author = "Greta Reintjes and Carol Arnosti and Fuchs, {Bernhard M.} and Rudolf Amann",
year = "2017",
month = "7",
day = "1",
doi = "10.1038/ismej.2017.26",
language = "English (US)",
volume = "11",
pages = "1640--1650",
journal = "ISME Journal",
issn = "1751-7362",
publisher = "Nature Publishing Group",
number = "7",

}

TY - JOUR

T1 - An alternative polysaccharide uptake mechanism of marine bacteria

AU - Reintjes,Greta

AU - Arnosti,Carol

AU - Fuchs,Bernhard M.

AU - Amann,Rudolf

PY - 2017/7/1

Y1 - 2017/7/1

N2 - Heterotrophic microbial communities process much of the carbon fixed by phytoplankton in the ocean, thus having a critical role in the global carbon cycle. A major fraction of the phytoplankton-derived substrates are high-molecular-weight (HMW) polysaccharides. For bacterial uptake, these substrates must initially be hydrolysed to smaller sizes by extracellular enzymes. We investigated polysaccharide hydrolysis by microbial communities during a transect of the Atlantic Ocean, and serendipitously discovered - using super-resolution structured illumination microscopy - that up to 26% of total cells showed uptake of fluorescently labelled polysaccharides (FLA-PS). Fluorescence in situ hybridisation identified these organisms as members of the bacterial phyla Bacteroidetes and Planctomycetes and the gammaproteobacterial genus Catenovulum. Simultaneous membrane staining with nile red indicated that the FLA-PS labelling occurred in the cell but not in the cytoplasm. The dynamics of FLA-PS staining was further investigated in pure culture experiments using Gramella forsetii, a marine member of Bacteroidetes. The staining patterns observed in environmental samples and pure culture tests are consistent with a 'selfish' uptake mechanisms of larger oligosaccharides (>600 Da), as demonstrated for gut Bacteroidetes. Ecologically, this alternative polysaccharide uptake mechanism secures substantial quantities of substrate in the periplasmic space, where further processing can occur without diffusive loss. Such a mechanism challenges the paradigm that hydrolysis of HMW substrates inevitably yields low-molecular-weight fragments that are available to the surrounding community and demonstrates the importance of an alternative mechanism of polysaccharide uptake in marine bacteria.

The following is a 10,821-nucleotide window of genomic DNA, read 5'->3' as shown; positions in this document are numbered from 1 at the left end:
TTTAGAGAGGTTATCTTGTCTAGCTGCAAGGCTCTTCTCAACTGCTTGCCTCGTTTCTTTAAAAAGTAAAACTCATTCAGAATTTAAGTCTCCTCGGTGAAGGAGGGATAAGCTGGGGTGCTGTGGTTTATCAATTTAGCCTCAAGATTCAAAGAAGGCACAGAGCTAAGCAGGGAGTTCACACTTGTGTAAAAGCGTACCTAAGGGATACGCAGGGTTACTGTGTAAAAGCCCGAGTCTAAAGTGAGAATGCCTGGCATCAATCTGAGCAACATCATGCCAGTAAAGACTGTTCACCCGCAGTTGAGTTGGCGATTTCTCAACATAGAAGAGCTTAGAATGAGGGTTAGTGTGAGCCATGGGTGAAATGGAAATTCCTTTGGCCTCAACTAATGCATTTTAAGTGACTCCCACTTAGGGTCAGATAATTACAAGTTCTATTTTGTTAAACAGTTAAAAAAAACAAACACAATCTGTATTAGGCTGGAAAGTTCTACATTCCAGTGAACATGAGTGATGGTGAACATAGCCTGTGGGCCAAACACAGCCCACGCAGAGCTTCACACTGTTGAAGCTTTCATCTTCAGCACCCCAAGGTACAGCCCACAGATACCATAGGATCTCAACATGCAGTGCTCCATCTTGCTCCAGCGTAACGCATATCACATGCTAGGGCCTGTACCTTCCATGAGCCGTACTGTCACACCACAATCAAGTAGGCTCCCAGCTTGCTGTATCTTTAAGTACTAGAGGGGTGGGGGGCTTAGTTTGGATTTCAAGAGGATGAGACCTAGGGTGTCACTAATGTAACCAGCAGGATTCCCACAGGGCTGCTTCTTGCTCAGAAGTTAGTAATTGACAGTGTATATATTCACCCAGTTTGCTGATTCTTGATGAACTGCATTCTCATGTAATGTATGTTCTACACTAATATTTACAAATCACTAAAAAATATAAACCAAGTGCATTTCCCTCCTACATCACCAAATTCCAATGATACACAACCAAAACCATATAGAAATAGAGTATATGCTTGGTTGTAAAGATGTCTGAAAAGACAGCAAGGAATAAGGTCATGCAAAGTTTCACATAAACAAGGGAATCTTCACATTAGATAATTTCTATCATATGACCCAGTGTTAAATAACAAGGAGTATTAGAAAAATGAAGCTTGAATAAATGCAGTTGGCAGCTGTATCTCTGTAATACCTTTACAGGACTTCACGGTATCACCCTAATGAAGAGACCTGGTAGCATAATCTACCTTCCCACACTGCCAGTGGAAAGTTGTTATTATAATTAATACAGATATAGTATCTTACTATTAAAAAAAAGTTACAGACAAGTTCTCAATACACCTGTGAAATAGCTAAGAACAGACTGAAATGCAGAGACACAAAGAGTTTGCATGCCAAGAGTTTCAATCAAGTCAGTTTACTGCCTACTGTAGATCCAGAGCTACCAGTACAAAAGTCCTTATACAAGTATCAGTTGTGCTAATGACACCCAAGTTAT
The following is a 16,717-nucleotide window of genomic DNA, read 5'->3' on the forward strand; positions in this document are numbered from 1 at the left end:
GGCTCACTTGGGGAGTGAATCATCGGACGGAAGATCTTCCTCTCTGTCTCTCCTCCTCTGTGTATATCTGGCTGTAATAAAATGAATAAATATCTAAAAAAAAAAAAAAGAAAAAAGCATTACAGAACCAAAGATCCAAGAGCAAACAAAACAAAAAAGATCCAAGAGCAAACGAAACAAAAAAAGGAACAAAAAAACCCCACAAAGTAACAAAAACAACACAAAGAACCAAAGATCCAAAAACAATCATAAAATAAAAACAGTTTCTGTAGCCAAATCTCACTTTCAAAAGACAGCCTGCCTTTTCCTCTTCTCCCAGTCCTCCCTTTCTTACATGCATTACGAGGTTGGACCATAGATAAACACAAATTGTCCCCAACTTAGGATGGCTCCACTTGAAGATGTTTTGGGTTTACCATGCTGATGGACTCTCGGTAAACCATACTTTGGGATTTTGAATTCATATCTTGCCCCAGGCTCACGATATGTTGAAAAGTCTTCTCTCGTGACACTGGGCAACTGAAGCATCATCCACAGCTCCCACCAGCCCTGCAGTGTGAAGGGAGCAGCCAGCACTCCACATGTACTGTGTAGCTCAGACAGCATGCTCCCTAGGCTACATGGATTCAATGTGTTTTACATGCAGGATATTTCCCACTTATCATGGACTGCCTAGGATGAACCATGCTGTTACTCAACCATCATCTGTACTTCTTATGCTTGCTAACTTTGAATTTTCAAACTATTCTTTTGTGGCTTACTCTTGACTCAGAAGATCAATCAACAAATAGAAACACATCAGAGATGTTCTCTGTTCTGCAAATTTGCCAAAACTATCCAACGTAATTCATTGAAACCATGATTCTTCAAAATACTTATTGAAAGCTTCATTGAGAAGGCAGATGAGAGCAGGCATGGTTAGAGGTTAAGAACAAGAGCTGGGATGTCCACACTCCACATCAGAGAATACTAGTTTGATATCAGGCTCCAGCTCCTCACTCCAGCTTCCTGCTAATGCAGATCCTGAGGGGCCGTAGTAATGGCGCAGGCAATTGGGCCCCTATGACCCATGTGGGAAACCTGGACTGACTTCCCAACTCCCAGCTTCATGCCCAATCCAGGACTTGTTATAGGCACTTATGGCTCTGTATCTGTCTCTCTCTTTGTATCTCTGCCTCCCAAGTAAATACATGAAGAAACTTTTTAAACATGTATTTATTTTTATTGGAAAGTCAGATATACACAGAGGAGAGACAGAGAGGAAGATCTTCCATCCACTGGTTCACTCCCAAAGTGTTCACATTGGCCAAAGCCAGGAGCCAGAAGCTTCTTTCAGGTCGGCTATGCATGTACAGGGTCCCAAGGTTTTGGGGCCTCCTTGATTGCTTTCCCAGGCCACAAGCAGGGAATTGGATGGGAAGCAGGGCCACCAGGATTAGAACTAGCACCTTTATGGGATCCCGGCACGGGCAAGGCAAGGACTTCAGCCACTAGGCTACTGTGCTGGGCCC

AB - Heterotrophic microbial communities process much of the carbon fixed by phytoplankton in the ocean, thus having a critical role in the global carbon cycle. A major fraction of the phytoplankton-derived substrates are high-molecular-weight (HMW) polysaccharides. For bacterial uptake, these substrates must initially be hydrolysed to smaller sizes by extracellular enzymes. We investigated polysaccharide hydrolysis by microbial communities during a transect of the Atlantic Ocean, and serendipitously discovered - using super-resolution structured illumination microscopy - that up to 26% of total cells showed uptake of fluorescently labelled polysaccharides (FLA-PS). Fluorescence in situ hybridisation identified these organisms as members of the bacterial phyla Bacteroidetes and Planctomycetes and the gammaproteobacterial genus Catenovulum. Simultaneous membrane staining with nile red indicated that the FLA-PS labelling occurred in the cell but not in the cytoplasm. The dynamics of FLA-PS staining was further investigated in pure culture experiments using Gramella forsetii, a marine member of Bacteroidetes. The staining patterns observed in environmental samples and pure culture tests are consistent with a 'selfish' uptake mechanisms of larger oligosaccharides (>600 Da), as demonstrated for gut Bacteroidetes. Ecologically, this alternative polysaccharide uptake mechanism secures substantial quantities of substrate in the periplasmic space, where further processing can occur without diffusive loss. Such a mechanism challenges the paradigm that hydrolysis of HMW substrates inevitably yields low-molecular-weight fragments that are available to the surrounding community and demonstrates the importance of an alternative mechanism of polysaccharide uptake in marine bacteria.

UR - http://www.scopus.com/inward/record.url?scp=85015758927&partnerID=8YFLogxK

UR - http://www.scopus.com/inward/citedby.url?scp=85015758927&partnerID=8YFLogxK

U2 - 10.1038/ismej.2017.26

DO - 10.1038/ismej.2017.26

M3 - Article

VL - 11

SP - 1640

EP - 1650

JO - ISME Journal

T2 - ISME Journal

JF - ISME Journal

SN - 1751-7362

IS - 7

ER -